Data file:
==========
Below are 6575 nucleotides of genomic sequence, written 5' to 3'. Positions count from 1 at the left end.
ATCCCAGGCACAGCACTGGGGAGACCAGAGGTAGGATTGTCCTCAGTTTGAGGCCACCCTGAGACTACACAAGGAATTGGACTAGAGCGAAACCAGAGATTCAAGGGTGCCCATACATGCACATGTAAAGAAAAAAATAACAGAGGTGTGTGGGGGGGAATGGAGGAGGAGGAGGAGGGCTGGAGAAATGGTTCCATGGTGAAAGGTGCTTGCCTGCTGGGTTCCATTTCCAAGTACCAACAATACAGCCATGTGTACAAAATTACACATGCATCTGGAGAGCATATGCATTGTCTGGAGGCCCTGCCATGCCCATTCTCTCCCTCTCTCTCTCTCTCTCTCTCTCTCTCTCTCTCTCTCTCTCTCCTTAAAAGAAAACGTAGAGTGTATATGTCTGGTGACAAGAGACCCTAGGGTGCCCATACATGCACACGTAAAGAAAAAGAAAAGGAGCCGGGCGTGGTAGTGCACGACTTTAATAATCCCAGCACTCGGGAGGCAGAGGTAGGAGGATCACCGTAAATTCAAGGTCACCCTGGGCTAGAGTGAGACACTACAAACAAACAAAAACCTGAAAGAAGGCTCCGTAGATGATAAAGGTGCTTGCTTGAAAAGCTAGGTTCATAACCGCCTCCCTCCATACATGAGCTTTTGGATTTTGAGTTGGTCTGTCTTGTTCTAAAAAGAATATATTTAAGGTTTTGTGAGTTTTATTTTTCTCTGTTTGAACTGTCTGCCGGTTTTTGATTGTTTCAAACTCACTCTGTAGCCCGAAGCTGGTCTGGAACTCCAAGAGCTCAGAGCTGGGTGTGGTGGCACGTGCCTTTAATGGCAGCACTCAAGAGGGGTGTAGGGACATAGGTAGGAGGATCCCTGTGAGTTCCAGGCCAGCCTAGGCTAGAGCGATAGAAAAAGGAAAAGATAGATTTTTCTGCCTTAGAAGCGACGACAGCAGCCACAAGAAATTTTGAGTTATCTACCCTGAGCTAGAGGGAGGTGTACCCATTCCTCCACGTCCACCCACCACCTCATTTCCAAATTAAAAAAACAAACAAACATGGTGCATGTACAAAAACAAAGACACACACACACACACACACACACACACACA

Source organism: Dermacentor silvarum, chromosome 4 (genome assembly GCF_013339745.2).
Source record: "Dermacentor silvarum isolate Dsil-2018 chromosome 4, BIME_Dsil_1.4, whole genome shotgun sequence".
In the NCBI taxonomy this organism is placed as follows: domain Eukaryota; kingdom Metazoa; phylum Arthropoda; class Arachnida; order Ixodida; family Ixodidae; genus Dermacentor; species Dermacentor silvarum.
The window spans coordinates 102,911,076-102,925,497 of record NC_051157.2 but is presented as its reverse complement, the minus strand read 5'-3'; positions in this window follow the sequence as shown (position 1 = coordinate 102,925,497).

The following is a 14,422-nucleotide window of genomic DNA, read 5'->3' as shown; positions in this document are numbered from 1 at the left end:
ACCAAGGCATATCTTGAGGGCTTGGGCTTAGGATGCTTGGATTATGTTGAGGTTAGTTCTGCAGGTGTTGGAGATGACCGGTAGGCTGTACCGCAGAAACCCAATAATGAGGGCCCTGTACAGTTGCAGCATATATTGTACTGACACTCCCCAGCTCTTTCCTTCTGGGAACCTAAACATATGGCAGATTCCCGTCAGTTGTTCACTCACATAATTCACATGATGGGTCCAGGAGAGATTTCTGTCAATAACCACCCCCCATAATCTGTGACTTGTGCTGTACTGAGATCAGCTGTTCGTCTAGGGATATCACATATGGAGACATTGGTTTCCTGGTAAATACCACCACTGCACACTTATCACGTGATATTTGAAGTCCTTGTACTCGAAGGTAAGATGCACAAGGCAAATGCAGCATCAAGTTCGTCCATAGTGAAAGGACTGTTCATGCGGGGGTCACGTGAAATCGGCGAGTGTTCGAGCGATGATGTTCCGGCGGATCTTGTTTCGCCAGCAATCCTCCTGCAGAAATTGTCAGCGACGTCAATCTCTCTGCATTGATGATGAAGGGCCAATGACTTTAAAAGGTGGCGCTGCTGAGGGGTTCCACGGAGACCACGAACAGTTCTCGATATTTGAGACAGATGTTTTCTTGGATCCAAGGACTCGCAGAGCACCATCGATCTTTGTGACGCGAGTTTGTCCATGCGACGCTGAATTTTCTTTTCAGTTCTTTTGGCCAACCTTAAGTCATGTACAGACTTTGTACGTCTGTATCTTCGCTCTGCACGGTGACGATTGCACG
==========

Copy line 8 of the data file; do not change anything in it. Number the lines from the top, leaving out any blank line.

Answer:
ACCAAGGCATATCTTGAGGGCTTGGGCTTAGGATGCTTGGATTATGTTGAGGTTAGTTCTGCAGGTGTTGGAGATGACCGGTAGGCTGTACCGCAGAAACCCAATAATGAGGGCCCTGTACAGTTGCAGCATATATTGTACTGACACTCCCCAGCTCTTTCCTTCTGGGAACCTAAACATATGGCAGATTCCCGTCAGTTGTTCACTCACATAATTCACATGATGGGTCCAGGAGAGATTTCTGTCAATAACCACCCCCCATAATCTGTGACTTGTGCTGTACTGAGATCAGCTGTTCGTCTAGGGATATCACATATGGAGACATTGGTTTCCTGGTAAATACCACCACTGCACACTTATCACGTGATATTTGAAGTCCTTGTACTCGAAGGTAAGATGCACAAGGCAAATGCAGCATCAAGTTCGTCCATAGTGAAAGGACTGTTCATGCGGGGGTCACGTGAAATCGGCGAGTGTTCGAGCGATGATGTTCCGGCGGATCTTGTTTCGCCAGCAATCCTCCTGCAGAAATTGTCAGCGACGTCAATCTCTCTGCATTGATGATGAAGGGCCAATGACTTTAAAAGGTGGCGCTGCTGAGGGGTTCCACGGAGACCACGAACAGTTCTCGATATTTGAGACAGATGTTTTCTTGGATCCAAGGACTCGCAGAGCACCATCGATCTTTGTGACGCGAGTTTGTCCATGCGACGCTGAATTTTCTTTTCAGTTCTTTTGGCCAACCTTAAGTCATGTACAGACTTTGTACGTCTGTATCTTCGCTCTGCACGGTGACGATTGCACG